Thomas’ arc is both inevitable and no less gratifying, essentially a Nick Hornby book masquerading as a memoir. Thomas is, over the course of the book, brought face-to-face with the shallowness of his own self-serving behavior, the shortsightedness of the empty pleasure-seeking that marked much of his life, and the universality of his discontent. Internet dating offers the user, among other things, a rather unflattering view of their own desires, by allowing a person to select for just those things which they personally are attracted to, at the exclusion of just about everything else. The picture of his own desires, which emerges from his experiment, is not flattering, but it is more or less honest. A date with a women measurably more intelligent than himself brings him face to face with his own intellectual limitations; a date with a women who prefers anal sex forces him to confront his deep-seated and uncharacteristic distaste for sodomy; a disastrous fling with a much wealthier professional woman places his own insecurities about money front and center. In the end, he—and we—are left wondering if all this enforced self-examination has achieved anything other than placing the bar immodestly high for his own prospective happiness.
The funny thing about Internet dating—which Thomas so ruefully illustrates—is just how fast these things happen. A good dating site can sometimes provide matches so quickly that the unwary dater can be fooled into thinking that the surplus of choice entitles them to be choosy. This is, of course, not true, and the flipside of this is an extremely unattractive desperation which Thomas encounters firsthand (in the form of a brush with a Chinese stalker). More than once Thomas is given to bouts of serious existential regret on the subject of his dating promiscuity: the potential field of millions of potential dates offers him such a staggering array of choices that, for the first time in his life, he has the opportunity to winnow his options. But, he wonders, is this a good thing? Does the fact that he can now specifically select for slight, pixie-ish women with submissive personalities and resolutely middlebrow tastes mean that he necessarily should? Is the love of his life waiting just behind the next door, a six-foot-tall Amazon intellectual?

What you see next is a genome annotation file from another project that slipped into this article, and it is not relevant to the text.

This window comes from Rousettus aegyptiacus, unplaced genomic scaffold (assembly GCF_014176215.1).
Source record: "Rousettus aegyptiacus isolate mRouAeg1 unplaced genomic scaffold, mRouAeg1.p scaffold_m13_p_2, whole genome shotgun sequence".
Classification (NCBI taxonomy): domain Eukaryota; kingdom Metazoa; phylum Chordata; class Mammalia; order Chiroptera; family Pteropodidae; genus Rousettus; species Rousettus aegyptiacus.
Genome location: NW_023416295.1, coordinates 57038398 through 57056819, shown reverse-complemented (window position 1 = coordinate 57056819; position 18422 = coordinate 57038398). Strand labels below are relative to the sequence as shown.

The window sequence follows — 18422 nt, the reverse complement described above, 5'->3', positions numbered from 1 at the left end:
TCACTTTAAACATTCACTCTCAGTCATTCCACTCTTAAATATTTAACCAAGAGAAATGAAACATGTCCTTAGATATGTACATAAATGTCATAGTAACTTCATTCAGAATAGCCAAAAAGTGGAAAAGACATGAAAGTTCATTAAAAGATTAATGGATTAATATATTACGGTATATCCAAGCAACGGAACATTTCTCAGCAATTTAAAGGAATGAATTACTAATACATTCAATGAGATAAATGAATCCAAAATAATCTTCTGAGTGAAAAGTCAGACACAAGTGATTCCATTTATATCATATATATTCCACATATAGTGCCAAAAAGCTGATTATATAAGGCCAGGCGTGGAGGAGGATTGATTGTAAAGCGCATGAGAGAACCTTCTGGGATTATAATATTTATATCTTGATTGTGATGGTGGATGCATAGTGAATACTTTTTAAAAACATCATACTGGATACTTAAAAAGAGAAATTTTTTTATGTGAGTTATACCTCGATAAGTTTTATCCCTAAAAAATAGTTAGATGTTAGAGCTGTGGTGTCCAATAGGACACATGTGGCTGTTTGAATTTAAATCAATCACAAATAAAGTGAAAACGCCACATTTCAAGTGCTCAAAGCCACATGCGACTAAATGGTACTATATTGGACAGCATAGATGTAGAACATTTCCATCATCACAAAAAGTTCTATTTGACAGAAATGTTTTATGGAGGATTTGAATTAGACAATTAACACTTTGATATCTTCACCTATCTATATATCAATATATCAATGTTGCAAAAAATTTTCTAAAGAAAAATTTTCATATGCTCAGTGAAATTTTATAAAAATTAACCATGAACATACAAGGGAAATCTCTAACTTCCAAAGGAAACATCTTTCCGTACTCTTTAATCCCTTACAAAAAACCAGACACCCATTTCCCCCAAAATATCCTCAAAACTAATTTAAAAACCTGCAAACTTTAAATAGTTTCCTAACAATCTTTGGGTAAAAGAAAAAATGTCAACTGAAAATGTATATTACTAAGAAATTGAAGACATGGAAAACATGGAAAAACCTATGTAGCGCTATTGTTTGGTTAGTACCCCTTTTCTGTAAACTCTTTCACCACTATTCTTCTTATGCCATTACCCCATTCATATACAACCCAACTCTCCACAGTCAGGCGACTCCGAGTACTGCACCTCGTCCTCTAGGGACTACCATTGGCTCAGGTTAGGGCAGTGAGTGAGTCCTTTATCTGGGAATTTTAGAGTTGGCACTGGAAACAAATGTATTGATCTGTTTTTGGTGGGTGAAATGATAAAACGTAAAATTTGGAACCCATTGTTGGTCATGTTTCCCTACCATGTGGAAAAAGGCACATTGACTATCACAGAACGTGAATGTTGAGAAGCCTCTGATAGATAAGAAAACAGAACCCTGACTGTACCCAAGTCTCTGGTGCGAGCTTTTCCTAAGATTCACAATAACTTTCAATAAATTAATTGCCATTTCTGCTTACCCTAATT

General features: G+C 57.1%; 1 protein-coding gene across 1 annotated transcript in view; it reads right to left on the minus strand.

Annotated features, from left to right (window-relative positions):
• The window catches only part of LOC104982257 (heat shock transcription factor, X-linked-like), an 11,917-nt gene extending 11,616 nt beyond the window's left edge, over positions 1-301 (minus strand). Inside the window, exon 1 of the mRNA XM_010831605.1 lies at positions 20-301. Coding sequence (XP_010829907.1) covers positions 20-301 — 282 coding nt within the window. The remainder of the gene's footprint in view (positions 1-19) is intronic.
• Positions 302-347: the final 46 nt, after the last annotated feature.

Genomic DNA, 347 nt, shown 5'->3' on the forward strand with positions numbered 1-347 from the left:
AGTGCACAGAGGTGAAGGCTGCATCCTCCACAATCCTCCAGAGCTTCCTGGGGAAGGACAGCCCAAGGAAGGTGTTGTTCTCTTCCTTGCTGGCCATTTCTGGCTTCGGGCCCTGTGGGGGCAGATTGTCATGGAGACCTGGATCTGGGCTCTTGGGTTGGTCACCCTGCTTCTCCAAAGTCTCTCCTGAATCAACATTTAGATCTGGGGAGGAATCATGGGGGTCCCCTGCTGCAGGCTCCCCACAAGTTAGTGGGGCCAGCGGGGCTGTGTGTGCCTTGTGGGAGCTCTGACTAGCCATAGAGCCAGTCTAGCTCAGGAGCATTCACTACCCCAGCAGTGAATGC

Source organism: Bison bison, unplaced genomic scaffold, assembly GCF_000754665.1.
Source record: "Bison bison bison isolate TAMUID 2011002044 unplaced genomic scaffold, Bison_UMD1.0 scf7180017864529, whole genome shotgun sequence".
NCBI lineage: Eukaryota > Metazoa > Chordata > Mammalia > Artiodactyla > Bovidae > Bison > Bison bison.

If there is any saving grace to be found, it is in Thomas’ keen awareness of his own boorishness. As I said, the portrait is not entirely flattering, and Thomas’ own problems—in terms of his straightened intellectual horizons, his sexual adventurousness, his class anxiety and his occasional lapses into beer-soaked chauvinism—form the arc of his character. Most importantly, Millions of Women illustrates how it is possible for a man to change—to realize that his priorities in life have shifted, that his long held presuppositions have faded—and to act accordingly; in other words, to grow up. For all the times you find yourself staring in mute disbelief at Thomas’ foibles, there are probably an equal number of times you will find yourself nodding in agreement. Despite his enviously oversexed existence, there is something refreshingly universal about Thomas’ adventures. People do stupid things in the pursuit of love and lust, and if you haven’t then you’re lying.
As much as the subject matter held an innate appeal to me, Thomas’ narrative voice was strong enough to propel the book past the initial novelty. In my experience, his assessment of the online dating world, with all its pitfalls and shortcomings, is completely accurate. But more importantly, his glimpse of the world underneath the facade of millions of misleading personal ad photos is instantly recognizable: people, all kinds of people, just trying to get by and find something to give meaning to their atomized existences, albeit in the most divisive way possible. That he manages, by the book’s end, to find some kind of equanimity in the face of these (seemingly) overwhelming odds is a testament to just how hard it can be to break down the barriers of judgment and fear that separate us from our fellow humans, and serve to make love the most elusive goal of all.
"Ballard's foresight likely came from his rumination on the fate of the planet, not environmental study.READ the article